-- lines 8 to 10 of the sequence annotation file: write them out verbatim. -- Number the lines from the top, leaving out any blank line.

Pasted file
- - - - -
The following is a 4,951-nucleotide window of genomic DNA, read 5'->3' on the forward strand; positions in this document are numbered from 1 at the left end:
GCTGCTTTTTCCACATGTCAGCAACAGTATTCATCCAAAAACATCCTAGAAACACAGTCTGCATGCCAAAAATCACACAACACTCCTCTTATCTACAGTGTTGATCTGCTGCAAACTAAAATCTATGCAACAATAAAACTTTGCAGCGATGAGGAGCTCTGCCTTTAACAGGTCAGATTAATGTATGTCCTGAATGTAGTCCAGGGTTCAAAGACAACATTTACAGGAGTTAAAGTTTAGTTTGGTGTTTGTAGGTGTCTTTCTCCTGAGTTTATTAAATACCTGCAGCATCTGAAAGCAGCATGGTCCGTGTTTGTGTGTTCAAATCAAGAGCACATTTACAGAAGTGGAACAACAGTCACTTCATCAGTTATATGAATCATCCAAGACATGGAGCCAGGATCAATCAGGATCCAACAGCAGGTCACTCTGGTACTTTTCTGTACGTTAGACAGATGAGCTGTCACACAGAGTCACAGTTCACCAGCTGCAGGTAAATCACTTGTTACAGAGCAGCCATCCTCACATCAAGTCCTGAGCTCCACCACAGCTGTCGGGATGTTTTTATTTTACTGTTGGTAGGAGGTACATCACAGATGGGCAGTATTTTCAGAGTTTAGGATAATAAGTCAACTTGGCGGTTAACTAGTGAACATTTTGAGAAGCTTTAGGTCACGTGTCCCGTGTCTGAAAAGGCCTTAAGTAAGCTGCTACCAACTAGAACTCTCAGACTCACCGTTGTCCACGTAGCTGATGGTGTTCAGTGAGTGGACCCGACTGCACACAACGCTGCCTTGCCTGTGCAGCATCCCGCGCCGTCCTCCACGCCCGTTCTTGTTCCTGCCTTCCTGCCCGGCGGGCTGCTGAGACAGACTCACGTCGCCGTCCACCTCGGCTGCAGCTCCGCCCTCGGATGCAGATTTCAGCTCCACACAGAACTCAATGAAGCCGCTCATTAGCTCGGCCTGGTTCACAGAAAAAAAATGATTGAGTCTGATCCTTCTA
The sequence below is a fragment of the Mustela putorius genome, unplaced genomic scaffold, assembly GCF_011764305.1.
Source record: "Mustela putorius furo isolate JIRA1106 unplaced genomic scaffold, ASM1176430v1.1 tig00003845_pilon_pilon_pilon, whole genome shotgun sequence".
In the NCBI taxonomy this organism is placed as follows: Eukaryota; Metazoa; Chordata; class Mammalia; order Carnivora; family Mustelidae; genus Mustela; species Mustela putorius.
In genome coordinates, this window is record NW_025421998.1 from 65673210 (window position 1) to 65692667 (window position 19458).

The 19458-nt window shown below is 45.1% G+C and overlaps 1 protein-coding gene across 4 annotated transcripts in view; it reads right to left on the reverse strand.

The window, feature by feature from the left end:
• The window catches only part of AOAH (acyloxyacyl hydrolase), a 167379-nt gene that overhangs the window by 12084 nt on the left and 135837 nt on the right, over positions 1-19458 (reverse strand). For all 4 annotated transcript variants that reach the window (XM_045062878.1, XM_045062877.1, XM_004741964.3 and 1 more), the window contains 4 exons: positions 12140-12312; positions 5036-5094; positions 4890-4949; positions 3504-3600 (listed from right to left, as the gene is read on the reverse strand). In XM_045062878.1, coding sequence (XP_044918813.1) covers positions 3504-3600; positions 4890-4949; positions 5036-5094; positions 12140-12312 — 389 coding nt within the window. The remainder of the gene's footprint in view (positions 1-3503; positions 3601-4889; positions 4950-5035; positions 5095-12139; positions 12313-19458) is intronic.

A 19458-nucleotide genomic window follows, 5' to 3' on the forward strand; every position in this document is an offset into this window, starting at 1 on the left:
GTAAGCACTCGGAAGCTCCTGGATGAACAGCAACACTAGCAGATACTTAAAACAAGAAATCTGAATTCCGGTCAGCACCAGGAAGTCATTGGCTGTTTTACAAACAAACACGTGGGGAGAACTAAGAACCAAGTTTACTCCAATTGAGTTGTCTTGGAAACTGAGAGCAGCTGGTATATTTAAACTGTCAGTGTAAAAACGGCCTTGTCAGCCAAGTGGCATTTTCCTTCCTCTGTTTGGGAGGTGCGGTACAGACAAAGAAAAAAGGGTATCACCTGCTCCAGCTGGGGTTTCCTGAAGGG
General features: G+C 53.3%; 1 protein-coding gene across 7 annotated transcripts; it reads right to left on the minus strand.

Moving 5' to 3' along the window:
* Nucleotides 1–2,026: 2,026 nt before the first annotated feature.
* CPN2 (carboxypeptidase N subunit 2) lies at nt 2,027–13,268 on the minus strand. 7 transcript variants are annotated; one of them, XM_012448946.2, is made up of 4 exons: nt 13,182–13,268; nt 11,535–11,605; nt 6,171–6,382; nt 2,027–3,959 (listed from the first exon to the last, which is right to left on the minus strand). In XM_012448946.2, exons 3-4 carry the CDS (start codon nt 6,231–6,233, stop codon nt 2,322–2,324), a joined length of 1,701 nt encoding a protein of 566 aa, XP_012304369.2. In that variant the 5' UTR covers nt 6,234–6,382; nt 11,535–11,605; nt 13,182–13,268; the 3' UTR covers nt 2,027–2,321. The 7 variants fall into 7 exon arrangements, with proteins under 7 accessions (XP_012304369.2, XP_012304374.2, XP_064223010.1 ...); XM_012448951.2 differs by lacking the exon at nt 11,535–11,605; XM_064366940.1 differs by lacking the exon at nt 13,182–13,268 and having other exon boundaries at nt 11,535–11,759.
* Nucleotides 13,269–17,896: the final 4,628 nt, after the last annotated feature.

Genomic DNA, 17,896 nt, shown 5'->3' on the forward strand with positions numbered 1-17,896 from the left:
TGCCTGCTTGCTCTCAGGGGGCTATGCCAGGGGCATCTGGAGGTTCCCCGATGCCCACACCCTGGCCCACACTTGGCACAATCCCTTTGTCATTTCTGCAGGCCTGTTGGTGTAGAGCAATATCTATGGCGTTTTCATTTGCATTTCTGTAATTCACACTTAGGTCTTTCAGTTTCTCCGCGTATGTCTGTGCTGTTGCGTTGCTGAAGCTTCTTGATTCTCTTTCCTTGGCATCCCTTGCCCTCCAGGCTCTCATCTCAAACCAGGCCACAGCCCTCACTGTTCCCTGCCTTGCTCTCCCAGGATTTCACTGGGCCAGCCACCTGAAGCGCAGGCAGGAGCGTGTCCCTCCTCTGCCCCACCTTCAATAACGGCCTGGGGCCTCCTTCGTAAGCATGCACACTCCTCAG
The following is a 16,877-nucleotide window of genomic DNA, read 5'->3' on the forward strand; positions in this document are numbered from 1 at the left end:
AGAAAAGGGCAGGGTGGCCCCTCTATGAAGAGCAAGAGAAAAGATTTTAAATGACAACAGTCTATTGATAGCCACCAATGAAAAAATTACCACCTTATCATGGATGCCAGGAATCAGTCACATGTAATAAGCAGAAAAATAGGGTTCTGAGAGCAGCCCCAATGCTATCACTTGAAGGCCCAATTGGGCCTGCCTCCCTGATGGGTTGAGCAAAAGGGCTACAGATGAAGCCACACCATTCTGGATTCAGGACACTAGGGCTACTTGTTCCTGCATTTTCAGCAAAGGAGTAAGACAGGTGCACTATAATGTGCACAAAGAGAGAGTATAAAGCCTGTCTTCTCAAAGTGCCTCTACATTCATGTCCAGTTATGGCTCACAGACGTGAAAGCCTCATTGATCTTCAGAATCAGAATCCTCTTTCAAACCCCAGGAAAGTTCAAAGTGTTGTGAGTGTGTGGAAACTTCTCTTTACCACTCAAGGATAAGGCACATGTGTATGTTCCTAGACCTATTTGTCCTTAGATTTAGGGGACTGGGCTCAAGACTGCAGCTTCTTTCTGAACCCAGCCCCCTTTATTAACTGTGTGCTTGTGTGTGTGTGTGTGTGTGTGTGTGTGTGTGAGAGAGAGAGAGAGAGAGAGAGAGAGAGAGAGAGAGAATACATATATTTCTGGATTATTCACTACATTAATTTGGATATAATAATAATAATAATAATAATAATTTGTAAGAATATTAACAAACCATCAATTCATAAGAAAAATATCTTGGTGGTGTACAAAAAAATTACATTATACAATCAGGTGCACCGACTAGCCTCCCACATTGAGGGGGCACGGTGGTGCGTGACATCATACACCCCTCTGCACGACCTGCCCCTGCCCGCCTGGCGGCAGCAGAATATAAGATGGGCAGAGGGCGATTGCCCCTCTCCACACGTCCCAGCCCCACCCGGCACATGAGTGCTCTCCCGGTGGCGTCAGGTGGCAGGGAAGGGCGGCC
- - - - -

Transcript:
The window, feature by feature from the left end:
• The window catches only part of AOAH (acyloxyacyl hydrolase), a 167379-nt gene that overhangs the window by 12084 nt on the left and 135837 nt on the right, over positions 1-19458 (reverse strand). For all 4 annotated transcript variants that reach the window (XM_045062878.1, XM_045062877.1, XM_004741964.3 and 1 more), the window contains 4 exons: positions 12140-12312; positions 5036-5094; positions 4890-4949; positions 3504-3600 (listed from right to left, as the gene is read on the reverse strand). In XM_045062878.1, coding sequence (XP_044918813.1) covers positions 3504-3600; positions 4890-4949; positions 5036-5094; positions 12140-12312 — 389 coding nt within the window. The remainder of the gene's footprint in view (positions 1-3503; positions 3601-4889; positions 4950-5035; positions 5095-12139; positions 12313-19458) is intronic.

A 19458-nucleotide genomic window follows, 5' to 3' on the forward strand; every position in this document is an offset into this window, starting at 1 on the left: